Referendum to create new African country concludes Jan. 15
By Shirrel Cooper
Photo by Cathy Morgan
LOGAN—Ezekiel Lol Gatkuoth wants Utah State University students to pray for him and his country, which may become the newest nation in the world this weekend.
Gatkuoth is the head of mission for the government of South Sudan to the United States. He is a former Sudan Peoples’ Liberation Movement representative to the United States as well as former soldier in the Sudanese Peoples’ Liberation Army.
Today Sudan is the largest country in Africa, with a population of 40 million. Today is also the turning point for this northeastern African country.
Voting to determine if South Sudan will secede from the North concluded Saturday.
“So far it is very clear that the referendum will lead to independence,” Gatkuoth said Friday at USU.
British colonialists forced the creation of the Sudan in 1956, marrying the southern Christian region with the northern Muslim territory. United by name only, the South and North were separated by beliefs and by physical boundaries.
“In the North, they are dominantly Arab,” Gatkuoth said. “The South is basically Christian.”
Gatkuoth said the de facto separation is such that Sudanese citizens must carry departure orders, or visas, to travel between the North and South. This has prevented Islam from spreading to the South, but has also contributed to South Sudan’s desire for a permanent separation from the North.
“We need the support of the world to help us,” Gatkuoth said. He and other Sudanese officials are working to get the U.S. government to support the Comprehensive Peace Agreement (CPA) and to help in the creation and development of a Southern Sudan.
The CPA has two goals, Gatkuoth said: to redefine Sudan into a better Sudan for everybody, and to allow the southern Sudanese to decide their own future.
“We, the Sudanese, we are failing to transform Sudan because the North,” he said. “They are still continuing the Islamization and the Arabization of the country.”
Northern Sudan is resistant to creation of the South Sudanese state, and believes that the country of Sudan should remain united.
Gatkuoth said this is because the North is dependent on the South to sustain its economy.
“Ninety percent of oil that is being exported to China, Malaysia, and other countries is coming from South Sudan,” Gatkuoth said. “When you look at the minerals, most of the minerals are from the South. The North is developed using the resources of the South. And the South is underdeveloped.”
• See related New York Times story: “Roots of Bitterness in a Region Threaten South Sudan’s Future”
Because of this, Gatkuoth said that the North does not want to permit the secession of the South. But he said that the North does not have a choice.
“They will allow us to go reluctantly. So then we benefit from all these resources,” Gatkuoth said.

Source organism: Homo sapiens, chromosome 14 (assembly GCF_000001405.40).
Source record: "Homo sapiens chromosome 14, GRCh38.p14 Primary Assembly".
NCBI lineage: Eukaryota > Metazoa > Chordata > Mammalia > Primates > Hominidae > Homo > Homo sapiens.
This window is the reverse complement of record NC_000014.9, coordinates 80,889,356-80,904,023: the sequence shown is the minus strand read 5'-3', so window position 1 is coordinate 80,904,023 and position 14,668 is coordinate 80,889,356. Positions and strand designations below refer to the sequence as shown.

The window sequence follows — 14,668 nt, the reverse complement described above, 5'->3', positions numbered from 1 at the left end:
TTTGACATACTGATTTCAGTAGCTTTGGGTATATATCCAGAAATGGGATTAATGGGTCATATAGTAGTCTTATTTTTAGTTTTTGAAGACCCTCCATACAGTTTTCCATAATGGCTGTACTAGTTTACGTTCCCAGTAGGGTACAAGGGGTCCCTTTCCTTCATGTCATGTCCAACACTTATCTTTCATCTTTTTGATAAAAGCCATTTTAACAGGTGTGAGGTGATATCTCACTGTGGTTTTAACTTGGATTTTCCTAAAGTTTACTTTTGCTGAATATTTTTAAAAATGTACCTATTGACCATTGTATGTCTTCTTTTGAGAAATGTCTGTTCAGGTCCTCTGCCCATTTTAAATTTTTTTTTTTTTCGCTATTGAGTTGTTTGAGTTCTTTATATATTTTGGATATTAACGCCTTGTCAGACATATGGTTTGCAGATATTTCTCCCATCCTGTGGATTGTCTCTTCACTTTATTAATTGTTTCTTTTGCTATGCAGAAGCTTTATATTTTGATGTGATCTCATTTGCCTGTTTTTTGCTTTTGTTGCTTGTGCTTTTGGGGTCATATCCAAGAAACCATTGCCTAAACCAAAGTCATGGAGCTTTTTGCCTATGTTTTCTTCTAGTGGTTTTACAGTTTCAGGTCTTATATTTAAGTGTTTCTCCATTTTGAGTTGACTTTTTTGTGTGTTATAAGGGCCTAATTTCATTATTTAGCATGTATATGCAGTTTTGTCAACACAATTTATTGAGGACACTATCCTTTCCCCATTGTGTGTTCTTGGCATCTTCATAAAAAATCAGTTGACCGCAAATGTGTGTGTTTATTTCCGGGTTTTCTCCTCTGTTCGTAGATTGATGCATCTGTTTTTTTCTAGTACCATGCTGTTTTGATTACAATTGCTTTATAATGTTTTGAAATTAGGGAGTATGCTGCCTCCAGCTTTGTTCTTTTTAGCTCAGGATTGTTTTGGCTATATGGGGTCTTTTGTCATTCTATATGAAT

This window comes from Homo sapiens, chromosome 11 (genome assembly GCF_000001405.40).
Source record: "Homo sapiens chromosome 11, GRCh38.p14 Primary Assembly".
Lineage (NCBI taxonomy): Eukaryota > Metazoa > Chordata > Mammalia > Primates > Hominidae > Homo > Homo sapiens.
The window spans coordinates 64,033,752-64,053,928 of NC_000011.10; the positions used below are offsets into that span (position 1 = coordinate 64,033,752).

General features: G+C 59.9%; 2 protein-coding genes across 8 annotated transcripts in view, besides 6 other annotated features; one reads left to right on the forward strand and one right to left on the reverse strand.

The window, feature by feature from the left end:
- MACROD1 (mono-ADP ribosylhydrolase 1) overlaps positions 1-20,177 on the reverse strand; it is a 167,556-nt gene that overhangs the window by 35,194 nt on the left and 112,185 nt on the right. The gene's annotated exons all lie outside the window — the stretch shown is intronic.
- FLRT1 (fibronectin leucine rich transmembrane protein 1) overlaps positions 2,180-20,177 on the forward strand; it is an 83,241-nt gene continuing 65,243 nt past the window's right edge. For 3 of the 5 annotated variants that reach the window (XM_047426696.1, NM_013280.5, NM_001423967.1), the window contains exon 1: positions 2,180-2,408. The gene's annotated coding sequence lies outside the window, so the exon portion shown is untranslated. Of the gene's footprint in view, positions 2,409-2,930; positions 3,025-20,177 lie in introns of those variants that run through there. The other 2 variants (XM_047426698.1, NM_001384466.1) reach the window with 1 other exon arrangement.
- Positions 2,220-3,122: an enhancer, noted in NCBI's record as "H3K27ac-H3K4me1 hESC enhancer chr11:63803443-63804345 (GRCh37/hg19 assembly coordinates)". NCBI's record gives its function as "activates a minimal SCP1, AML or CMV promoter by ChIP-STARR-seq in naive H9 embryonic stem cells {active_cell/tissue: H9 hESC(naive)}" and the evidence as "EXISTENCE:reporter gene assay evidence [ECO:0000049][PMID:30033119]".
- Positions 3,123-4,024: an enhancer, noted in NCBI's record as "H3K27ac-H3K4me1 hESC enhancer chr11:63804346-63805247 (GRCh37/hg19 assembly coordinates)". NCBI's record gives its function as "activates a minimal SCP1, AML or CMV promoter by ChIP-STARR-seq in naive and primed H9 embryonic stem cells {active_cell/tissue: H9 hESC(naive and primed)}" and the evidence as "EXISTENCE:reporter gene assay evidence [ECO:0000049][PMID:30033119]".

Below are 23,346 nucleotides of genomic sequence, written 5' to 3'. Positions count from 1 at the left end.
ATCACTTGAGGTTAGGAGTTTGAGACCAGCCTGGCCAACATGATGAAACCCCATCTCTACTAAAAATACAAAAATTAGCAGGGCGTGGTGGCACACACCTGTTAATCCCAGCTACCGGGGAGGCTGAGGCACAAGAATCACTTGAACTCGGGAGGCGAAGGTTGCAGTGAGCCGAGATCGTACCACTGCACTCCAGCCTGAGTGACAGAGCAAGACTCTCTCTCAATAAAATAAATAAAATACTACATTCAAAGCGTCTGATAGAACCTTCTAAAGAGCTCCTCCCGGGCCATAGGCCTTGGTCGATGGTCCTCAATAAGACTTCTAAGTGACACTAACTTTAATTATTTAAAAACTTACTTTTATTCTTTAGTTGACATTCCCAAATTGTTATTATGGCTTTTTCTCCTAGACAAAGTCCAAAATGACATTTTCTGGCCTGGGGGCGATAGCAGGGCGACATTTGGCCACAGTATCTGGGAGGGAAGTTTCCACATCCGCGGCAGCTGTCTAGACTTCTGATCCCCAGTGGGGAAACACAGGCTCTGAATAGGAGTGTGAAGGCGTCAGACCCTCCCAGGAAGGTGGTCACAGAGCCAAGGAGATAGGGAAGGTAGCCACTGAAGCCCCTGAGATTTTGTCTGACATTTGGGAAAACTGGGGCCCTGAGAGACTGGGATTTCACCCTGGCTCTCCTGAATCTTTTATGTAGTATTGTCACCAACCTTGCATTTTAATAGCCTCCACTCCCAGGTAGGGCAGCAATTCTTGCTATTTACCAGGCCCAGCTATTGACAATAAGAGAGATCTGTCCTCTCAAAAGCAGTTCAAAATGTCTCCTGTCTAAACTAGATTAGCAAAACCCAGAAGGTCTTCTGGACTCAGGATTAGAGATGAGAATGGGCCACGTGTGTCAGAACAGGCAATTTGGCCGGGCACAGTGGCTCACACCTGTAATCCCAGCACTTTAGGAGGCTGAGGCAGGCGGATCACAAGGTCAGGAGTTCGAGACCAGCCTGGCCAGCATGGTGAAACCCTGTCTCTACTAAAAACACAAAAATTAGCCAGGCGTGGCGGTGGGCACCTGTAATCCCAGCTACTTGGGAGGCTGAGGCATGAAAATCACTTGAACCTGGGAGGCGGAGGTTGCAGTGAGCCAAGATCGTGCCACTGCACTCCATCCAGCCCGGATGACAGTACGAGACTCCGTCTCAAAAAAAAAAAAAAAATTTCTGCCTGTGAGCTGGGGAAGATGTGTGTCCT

“Now we are going to have a new nation in Africa.”
Gatkuoth said that other issues besides oil and minerals exist in the creation of the nation of South Sudan. But he believes that border and citizenship problems can be overcome if the world is united in supporting South Sudan.
“I’m very optimistic that we are going to have a peaceful divorce,” he said. The North is already fighting a war in Darfur. Gatkuoth said that, economically, the North would not be able to fight the South as well.
The world is watching as South Sudan will become the newest country in Africa. Gatkuoth hopes that the world will support his country’s secession and welcome South Sudan into the world community.
Brooke Evans, a senior majoring in French and Geography, is glad that the School of Business sponsored this event so people could learn more about it. She said it is an interesting issue that few people know about.
“I think it is really great that the business school is concerned about global issues. There is going to be a new country in the world. This hasn’t happened in a long time,” Evans said. “I am glad that people who normally wouldn’t be exposed to that speech had the opportunity to attend.”
Melody Jensen, a junior in international business and economics, said she was inspired to do more after listening to Gatkuoth speak.
“I really know I have a cush life,” Jensen said. “It makes me want to help out. I am amazed that someone of such importance could come to USU.”
Bree Guennel, a junior human resources major, said the speech makes her interested in how to do more.
“(The speech) opened my mind because the media gives us a different view,” Guennel said. She said that hearing “you can pray for us or help us” made her want to look into helping out.
Gatkuoth said that those looking to help South Sudan should write to their congressmen to make sure Sudan is helped so they “can catch up to the rest of the world.”
And he said to pray.
“There is nothing we can do in this world without divine intervention,” Gatkuoth said. “We are all God’s children.”
“If I am happy, you will also be happy.”